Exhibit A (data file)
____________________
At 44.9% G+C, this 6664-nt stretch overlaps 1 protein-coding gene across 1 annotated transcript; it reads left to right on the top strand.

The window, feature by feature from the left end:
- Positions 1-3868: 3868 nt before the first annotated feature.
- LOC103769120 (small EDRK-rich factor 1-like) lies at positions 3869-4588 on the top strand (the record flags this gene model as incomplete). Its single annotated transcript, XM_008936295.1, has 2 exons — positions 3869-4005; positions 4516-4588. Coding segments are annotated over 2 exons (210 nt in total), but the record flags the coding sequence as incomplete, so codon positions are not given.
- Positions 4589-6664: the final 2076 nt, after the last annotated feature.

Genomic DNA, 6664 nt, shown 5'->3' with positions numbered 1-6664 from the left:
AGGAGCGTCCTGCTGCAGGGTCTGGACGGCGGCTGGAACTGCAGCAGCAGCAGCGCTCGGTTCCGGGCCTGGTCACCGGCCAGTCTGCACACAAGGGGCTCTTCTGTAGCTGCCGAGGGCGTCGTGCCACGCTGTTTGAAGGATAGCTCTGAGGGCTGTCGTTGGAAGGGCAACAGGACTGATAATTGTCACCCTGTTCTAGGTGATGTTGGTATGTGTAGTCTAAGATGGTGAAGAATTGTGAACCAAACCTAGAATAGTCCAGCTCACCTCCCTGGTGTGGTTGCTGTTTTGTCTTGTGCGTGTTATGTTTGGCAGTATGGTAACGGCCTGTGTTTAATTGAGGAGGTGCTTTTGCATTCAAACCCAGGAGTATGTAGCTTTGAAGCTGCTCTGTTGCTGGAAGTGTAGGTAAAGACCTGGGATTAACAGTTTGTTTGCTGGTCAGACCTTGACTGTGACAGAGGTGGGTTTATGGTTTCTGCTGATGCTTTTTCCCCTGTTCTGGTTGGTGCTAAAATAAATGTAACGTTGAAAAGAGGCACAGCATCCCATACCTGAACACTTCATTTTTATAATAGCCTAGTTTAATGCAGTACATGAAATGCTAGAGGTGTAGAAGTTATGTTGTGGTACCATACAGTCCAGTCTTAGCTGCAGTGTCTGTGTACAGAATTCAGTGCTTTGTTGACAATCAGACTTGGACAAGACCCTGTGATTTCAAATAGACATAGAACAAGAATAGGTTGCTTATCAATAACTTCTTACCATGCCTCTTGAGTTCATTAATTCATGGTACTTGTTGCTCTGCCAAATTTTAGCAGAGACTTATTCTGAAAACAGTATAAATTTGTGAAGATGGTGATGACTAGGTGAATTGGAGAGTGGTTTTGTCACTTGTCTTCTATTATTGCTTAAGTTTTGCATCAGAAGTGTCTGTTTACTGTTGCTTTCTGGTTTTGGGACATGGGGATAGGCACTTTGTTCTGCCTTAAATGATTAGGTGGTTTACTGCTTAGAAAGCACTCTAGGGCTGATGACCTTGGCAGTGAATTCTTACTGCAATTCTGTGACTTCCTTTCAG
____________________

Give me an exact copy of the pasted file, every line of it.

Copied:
At 44.9% G+C, this 6664-nt stretch overlaps 1 protein-coding gene across 1 annotated transcript; it reads left to right on the top strand.

The window, feature by feature from the left end:
- Positions 1-3868: 3868 nt before the first annotated feature.
- LOC103769120 (small EDRK-rich factor 1-like) lies at positions 3869-4588 on the top strand (the record flags this gene model as incomplete). Its single annotated transcript, XM_008936295.1, has 2 exons — positions 3869-4005; positions 4516-4588. Coding segments are annotated over 2 exons (210 nt in total), but the record flags the coding sequence as incomplete, so codon positions are not given.
- Positions 4589-6664: the final 2076 nt, after the last annotated feature.

Genomic DNA, 6664 nt, shown 5'->3' with positions numbered 1-6664 from the left:
AGGAGCGTCCTGCTGCAGGGTCTGGACGGCGGCTGGAACTGCAGCAGCAGCAGCGCTCGGTTCCGGGCCTGGTCACCGGCCAGTCTGCACACAAGGGGCTCTTCTGTAGCTGCCGAGGGCGTCGTGCCACGCTGTTTGAAGGATAGCTCTGAGGGCTGTCGTTGGAAGGGCAACAGGACTGATAATTGTCACCCTGTTCTAGGTGATGTTGGTATGTGTAGTCTAAGATGGTGAAGAATTGTGAACCAAACCTAGAATAGTCCAGCTCACCTCCCTGGTGTGGTTGCTGTTTTGTCTTGTGCGTGTTATGTTTGGCAGTATGGTAACGGCCTGTGTTTAATTGAGGAGGTGCTTTTGCATTCAAACCCAGGAGTATGTAGCTTTGAAGCTGCTCTGTTGCTGGAAGTGTAGGTAAAGACCTGGGATTAACAGTTTGTTTGCTGGTCAGACCTTGACTGTGACAGAGGTGGGTTTATGGTTTCTGCTGATGCTTTTTCCCCTGTTCTGGTTGGTGCTAAAATAAATGTAACGTTGAAAAGAGGCACAGCATCCCATACCTGAACACTTCATTTTTATAATAGCCTAGTTTAATGCAGTACATGAAATGCTAGAGGTGTAGAAGTTATGTTGTGGTACCATACAGTCCAGTCTTAGCTGCAGTGTCTGTGTACAGAATTCAGTGCTTTGTTGACAATCAGACTTGGACAAGACCCTGTGATTTCAAATAGACATAGAACAAGAATAGGTTGCTTATCAATAACTTCTTACCATGCCTCTTGAGTTCATTAATTCATGGTACTTGTTGCTCTGCCAAATTTTAGCAGAGACTTATTCTGAAAACAGTATAAATTTGTGAAGATGGTGATGACTAGGTGAATTGGAGAGTGGTTTTGTCACTTGTCTTCTATTATTGCTTAAGTTTTGCATCAGAAGTGTCTGTTTACTGTTGCTTTCTGGTTTTGGGACATGGGGATAGGCACTTTGTTCTGCCTTAAATGATTAGGTGGTTTACTGCTTAGAAAGCACTCTAGGGCTGATGACCTTGGCAGTGAATTCTTACTGCAATTCTGTGACTTCCTTTCAG